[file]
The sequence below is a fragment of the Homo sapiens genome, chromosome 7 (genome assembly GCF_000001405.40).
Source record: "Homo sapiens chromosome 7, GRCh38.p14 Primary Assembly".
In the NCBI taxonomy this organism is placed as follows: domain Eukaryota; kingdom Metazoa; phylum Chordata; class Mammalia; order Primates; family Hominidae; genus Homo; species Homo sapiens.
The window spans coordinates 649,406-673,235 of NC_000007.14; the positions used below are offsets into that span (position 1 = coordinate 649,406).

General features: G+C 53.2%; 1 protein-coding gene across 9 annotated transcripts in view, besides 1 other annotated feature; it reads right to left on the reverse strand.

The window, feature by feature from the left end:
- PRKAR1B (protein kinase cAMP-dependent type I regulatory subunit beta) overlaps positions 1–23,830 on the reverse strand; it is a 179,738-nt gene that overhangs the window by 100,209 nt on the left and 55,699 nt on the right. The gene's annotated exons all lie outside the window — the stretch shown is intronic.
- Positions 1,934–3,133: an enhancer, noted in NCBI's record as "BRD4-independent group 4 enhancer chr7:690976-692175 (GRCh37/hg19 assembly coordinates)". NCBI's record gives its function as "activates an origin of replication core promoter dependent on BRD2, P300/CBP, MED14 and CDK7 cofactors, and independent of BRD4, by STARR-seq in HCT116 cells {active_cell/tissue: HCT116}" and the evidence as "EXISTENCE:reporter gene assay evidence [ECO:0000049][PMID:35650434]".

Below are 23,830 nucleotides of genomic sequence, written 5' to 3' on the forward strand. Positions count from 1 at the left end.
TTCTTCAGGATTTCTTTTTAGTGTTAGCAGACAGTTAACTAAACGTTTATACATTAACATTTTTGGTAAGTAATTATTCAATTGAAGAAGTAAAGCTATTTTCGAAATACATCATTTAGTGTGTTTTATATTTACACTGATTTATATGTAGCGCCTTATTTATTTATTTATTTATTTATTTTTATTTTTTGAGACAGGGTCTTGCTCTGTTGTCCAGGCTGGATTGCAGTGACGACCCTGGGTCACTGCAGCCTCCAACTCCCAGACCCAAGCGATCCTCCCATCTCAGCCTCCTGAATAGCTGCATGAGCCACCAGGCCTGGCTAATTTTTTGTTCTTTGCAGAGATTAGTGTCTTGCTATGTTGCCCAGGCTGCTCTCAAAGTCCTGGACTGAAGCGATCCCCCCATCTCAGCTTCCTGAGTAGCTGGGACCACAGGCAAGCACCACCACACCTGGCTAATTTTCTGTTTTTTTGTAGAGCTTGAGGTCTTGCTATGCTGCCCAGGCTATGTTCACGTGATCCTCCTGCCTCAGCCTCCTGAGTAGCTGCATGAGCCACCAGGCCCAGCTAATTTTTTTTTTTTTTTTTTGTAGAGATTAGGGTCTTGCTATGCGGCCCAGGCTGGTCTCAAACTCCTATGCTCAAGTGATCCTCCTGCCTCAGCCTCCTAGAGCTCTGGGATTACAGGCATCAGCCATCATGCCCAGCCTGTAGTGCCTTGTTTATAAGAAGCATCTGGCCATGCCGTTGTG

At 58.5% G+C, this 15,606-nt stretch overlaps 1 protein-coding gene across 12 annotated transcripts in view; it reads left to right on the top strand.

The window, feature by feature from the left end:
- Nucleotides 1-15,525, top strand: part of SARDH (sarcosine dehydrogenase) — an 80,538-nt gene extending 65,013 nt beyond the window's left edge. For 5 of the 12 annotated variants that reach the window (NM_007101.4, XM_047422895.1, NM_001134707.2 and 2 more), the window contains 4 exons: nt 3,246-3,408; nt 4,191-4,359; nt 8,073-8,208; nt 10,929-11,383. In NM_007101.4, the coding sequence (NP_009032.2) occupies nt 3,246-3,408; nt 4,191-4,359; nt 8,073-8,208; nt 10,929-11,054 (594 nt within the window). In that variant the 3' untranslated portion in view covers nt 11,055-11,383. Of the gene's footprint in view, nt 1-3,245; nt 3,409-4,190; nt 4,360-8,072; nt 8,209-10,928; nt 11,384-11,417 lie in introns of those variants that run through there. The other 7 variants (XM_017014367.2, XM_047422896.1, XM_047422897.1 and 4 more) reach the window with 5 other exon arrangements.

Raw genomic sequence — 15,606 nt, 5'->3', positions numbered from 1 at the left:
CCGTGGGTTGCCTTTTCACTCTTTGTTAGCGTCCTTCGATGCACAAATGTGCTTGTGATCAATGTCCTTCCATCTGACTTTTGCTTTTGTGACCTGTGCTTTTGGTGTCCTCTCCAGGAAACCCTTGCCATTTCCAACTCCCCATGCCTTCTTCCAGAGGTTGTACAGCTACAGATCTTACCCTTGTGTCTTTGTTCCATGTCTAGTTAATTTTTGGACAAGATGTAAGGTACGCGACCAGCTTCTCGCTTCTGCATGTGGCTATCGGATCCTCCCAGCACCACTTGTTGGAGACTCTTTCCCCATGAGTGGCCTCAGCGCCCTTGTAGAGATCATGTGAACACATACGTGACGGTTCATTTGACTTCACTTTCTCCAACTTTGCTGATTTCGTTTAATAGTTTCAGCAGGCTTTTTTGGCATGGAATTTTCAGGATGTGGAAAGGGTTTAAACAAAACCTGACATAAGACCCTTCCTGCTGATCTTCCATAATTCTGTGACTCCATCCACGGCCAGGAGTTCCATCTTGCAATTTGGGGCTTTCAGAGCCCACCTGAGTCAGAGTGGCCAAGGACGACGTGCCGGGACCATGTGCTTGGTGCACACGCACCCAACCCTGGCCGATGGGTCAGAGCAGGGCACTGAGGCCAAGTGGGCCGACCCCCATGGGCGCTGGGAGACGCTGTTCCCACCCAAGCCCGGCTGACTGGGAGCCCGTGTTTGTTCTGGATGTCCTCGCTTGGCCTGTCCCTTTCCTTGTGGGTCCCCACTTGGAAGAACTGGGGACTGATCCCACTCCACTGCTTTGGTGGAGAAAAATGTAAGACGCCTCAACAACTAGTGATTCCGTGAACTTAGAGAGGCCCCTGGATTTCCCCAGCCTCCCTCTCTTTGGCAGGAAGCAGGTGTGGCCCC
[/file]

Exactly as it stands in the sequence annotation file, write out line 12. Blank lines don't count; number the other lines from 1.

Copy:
The window, feature by feature from the left end: